Darren Page, DLD Lead Scout
The NFL Draft is all about value. Few teams are afforded draft picks in the double digit amounts and those that are only have that opportunity every so often. When your team gets is allotted 3.1% of the 256 available draft picks, maximizing value with each selection is the only way to improve your team in a way that others cannot match.
Many positions have seen their relative value increase in recent years as NFL rules are constantly adapted for player safety and offensive schemes continually transform to maximize their output. In short, the passing game is now king. With that comes an increase in the value of having effective wide receivers.
NFL teams have filled their slot or #3 receiver position by bargain shopping for years. Consider players like Wes Welker, Victor Cruz, Danny Amendola, and Marques Colston. These receivers and others like them have been drafted with late round picks or even gone undrafted, only to blossom into high-level pass catchers who thrive from the slot. Either the market failed to identify the value in these types of players or NFL teams simply cannot properly identify talented slot receivers. I decided to take matters into my own hands to find out which was which.
Questions I sought out to answer or at least obtain information on:
- Where do NFL teams draft effective slot receivers compared to less effective slot receivers?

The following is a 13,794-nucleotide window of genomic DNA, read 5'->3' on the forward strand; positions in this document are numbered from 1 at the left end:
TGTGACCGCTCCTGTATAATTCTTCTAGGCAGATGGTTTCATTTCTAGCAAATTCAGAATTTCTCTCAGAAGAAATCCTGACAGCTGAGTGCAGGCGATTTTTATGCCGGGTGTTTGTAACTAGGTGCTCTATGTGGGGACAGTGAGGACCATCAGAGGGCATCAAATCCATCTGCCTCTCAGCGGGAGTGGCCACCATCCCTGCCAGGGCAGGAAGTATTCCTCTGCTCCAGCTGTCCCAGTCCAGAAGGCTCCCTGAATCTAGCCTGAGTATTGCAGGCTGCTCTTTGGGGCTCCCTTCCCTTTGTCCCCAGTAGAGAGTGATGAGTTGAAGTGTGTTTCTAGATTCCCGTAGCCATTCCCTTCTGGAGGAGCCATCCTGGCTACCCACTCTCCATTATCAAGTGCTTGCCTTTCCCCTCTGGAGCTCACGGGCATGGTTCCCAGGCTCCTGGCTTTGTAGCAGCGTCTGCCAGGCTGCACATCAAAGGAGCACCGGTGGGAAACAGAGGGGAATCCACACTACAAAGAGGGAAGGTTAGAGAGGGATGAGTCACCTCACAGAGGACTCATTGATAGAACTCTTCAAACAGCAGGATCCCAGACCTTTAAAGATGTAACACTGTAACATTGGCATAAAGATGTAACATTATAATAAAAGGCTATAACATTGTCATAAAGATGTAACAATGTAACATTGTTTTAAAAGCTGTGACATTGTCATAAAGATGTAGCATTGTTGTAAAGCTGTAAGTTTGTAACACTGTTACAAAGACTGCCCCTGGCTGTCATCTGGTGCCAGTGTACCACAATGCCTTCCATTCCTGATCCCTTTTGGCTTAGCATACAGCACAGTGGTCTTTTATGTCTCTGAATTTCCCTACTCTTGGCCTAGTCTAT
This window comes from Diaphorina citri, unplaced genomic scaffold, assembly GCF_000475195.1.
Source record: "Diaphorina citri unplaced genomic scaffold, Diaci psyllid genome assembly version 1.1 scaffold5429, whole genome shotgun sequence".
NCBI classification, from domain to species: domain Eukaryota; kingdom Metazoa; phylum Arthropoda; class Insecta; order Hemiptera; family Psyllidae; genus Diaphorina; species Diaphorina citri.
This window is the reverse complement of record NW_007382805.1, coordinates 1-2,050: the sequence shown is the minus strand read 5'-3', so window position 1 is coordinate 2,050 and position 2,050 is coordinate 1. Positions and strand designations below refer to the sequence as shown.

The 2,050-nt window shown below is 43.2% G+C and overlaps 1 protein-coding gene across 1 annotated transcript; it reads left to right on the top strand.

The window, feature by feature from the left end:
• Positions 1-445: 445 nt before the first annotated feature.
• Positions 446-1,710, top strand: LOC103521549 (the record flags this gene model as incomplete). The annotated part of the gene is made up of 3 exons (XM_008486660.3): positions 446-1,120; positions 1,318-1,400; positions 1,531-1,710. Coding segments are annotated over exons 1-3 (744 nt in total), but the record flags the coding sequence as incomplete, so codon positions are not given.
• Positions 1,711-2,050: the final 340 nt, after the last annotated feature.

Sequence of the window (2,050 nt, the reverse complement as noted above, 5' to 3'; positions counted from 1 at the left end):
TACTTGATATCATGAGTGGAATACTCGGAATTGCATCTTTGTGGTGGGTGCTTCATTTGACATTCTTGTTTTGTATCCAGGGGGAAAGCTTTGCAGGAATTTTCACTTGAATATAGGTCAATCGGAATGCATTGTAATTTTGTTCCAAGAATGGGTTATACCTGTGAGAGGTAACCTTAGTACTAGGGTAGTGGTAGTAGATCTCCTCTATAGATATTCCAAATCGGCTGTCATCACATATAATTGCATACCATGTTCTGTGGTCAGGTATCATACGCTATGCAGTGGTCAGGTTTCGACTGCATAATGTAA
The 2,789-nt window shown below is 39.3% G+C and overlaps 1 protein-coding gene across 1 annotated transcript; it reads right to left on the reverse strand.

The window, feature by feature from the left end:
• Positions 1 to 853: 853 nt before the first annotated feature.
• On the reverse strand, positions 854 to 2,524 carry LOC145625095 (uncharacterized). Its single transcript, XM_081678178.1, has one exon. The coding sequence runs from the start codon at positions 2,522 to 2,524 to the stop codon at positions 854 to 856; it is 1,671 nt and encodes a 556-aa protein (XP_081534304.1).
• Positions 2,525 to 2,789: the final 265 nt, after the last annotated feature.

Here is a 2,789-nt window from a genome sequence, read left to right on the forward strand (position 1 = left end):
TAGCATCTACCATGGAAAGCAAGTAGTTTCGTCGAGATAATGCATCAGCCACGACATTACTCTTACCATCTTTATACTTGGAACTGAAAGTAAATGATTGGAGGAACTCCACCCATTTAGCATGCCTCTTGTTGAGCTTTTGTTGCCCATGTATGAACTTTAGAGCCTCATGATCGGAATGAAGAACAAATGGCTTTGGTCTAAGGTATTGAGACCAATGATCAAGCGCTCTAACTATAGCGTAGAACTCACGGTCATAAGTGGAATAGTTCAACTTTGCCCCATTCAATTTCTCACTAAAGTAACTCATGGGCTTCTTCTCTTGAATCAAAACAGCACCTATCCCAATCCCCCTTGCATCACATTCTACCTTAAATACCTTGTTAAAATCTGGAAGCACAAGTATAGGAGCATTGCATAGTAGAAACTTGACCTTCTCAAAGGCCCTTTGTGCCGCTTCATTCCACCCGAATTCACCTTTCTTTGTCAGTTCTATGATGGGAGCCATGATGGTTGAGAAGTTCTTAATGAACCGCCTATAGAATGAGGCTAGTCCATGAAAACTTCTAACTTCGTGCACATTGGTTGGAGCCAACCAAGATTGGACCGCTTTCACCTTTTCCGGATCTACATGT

- Where do NFL teams draft effective split-out receivers compared to less effective split-out receivers?
- How do the effective (both slot and split-out) receivers’ combine numbers compare to the less effectives receivers?
- Do NFL teams struggle to evaluate and allocate resources properly into one type of receiver in comparison to another?
- What type of correlation exists between having an effective slot or split-out receiver and being a statistically efficient offense in terms of the passing game?
- Are there current prospects who are being overlooked and could be value picks?
To answer these questions, I used a simple yet encompassing statistical formula and applied it over a six season time frame (2008-2013). The formula multiplies the completion percentage when the receiver is thrown to by their yards per route run. Players are rewarded for catching the ball at a high rate, being a focal point of their team’s passing game, picking up yards after the catch, making big plays down the field. On the other hand, they are punished for dropping passes, being a small part of their offense, and not picking up yardage after the catch or through the air. Touchdowns are an inconsistent statistic and are highly situational and were not included.
Thresholds were placed on the number of routes run to ensure an adequate sample size. Slot receivers with over 200 routes run from the slot were considered. That totaled 162 receivers or an average of 27 slot receivers each season. Split-out receivers with over 400 routes from the outside were considered. All stats from snaps in the slot were subtracted from total stats to give only the production they had when lined up on the outside. That totaled 147 receivers or about 25 split-out receivers averaged each season.